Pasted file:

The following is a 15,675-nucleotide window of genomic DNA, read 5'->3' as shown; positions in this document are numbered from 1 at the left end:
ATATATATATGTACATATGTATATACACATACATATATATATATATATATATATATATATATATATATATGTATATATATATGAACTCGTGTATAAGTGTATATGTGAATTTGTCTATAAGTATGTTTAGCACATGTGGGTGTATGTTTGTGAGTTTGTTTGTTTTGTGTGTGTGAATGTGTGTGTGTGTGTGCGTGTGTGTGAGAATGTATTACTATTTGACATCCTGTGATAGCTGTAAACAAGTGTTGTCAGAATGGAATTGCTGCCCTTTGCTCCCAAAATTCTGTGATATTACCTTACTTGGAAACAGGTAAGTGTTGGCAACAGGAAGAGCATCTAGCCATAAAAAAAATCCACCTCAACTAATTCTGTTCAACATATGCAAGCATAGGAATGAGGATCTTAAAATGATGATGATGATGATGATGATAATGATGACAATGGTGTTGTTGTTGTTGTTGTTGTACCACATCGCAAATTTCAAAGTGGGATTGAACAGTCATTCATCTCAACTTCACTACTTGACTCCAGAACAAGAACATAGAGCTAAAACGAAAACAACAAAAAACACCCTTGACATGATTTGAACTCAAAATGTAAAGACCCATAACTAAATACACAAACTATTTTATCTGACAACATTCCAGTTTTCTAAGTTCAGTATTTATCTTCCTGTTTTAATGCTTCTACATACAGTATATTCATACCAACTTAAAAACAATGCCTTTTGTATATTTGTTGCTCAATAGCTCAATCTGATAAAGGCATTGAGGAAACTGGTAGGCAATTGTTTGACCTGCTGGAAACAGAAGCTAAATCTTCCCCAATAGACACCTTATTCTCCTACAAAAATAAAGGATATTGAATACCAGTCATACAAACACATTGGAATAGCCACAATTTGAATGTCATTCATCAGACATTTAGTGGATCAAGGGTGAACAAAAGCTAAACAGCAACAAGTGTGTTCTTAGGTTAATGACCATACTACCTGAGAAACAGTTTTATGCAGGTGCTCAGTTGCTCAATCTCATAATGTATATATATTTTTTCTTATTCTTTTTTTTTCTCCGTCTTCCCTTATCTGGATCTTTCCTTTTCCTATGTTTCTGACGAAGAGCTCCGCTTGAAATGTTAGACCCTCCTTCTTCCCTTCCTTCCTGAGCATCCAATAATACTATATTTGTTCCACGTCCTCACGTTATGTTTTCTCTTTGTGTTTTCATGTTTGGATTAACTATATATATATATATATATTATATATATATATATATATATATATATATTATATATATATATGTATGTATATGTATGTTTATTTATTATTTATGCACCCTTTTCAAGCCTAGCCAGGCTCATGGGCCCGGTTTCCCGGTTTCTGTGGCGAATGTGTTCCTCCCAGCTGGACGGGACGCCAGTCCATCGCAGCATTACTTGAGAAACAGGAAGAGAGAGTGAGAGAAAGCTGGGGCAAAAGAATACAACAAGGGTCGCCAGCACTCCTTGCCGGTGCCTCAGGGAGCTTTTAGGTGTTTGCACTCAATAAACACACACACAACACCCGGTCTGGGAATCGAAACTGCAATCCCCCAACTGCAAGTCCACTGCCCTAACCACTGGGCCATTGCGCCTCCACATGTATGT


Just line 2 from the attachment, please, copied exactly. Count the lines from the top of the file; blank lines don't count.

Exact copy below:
ATATATATATGTACATATGTATATACACATACATATATATATATATATATATATATATATATATATATATGTATATATATATGAACTCGTGTATAAGTGTATATGTGAATTTGTCTATAAGTATGTTTAGCACATGTGGGTGTATGTTTGTGAGTTTGTTTGTTTTGTGTGTGTGAATGTGTGTGTGTGTGTGCGTGTGTGTGAGAATGTATTACTATTTGACATCCTGTGATAGCTGTAAACAAGTGTTGTCAGAATGGAATTGCTGCCCTTTGCTCCCAAAATTCTGTGATATTACCTTACTTGGAAACAGGTAAGTGTTGGCAACAGGAAGAGCATCTAGCCATAAAAAAAATCCACCTCAACTAATTCTGTTCAACATATGCAAGCATAGGAATGAGGATCTTAAAATGATGATGATGATGATGATGATAATGATGACAATGGTGTTGTTGTTGTTGTTGTTGTACCACATCGCAAATTTCAAAGTGGGATTGAACAGTCATTCATCTCAACTTCACTACTTGACTCCAGAACAAGAACATAGAGCTAAAACGAAAACAACAAAAAACACCCTTGACATGATTTGAACTCAAAATGTAAAGACCCATAACTAAATACACAAACTATTTTATCTGACAACATTCCAGTTTTCTAAGTTCAGTATTTATCTTCCTGTTTTAATGCTTCTACATACAGTATATTCATACCAACTTAAAAACAATGCCTTTTGTATATTTGTTGCTCAATAGCTCAATCTGATAAAGGCATTGAGGAAACTGGTAGGCAATTGTTTGACCTGCTGGAAACAGAAGCTAAATCTTCCCCAATAGACACCTTATTCTCCTACAAAAATAAAGGATATTGAATACCAGTCATACAAACACATTGGAATAGCCACAATTTGAATGTCATTCATCAGACATTTAGTGGATCAAGGGTGAACAAAAGCTAAACAGCAACAAGTGTGTTCTTAGGTTAATGACCATACTACCTGAGAAACAGTTTTATGCAGGTGCTCAGTTGCTCAATCTCATAATGTATATATATTTTTTCTTATTCTTTTTTTTTCTCCGTCTTCCCTTATCTGGATCTTTCCTTTTCCTATGTTTCTGACGAAGAGCTCCGCTTGAAATGTTAGACCCTCCTTCTTCCCTTCCTTCCTGAGCATCCAATAATACTATATTTGTTCCACGTCCTCACGTTATGTTTTCTCTTTGTGTTTTCATGTTTGGATTAACTATATATATATATATATATTATATATATATATATATATATATATATATTATATATATATATGTATGTATATGTATGTTTATTTATTATTTATGCACCCTTTTCAAGCCTAGCCAGGCTCATGGGCCCGGTTTCCCGGTTTCTGTGGCGAATGTGTTCCTCCCAGCTGGACGGGACGCCAGTCCATCGCAGCATTACTTGAGAAACAGGAAGAGAGAGTGAGAGAAAGCTGGGGCAAAAGAATACAACAAGGGTCGCCAGCACTCCTTGCCGGTGCCTCAGGGAGCTTTTAGGTGTTTGCACTCAATAAACACACACACAACACCCGGTCTGGGAATCGAAACTGCAATCCCCCAACTGCAAGTCCACTGCCCTAACCACTGGGCCATTGCGCCTCCACATGTATGT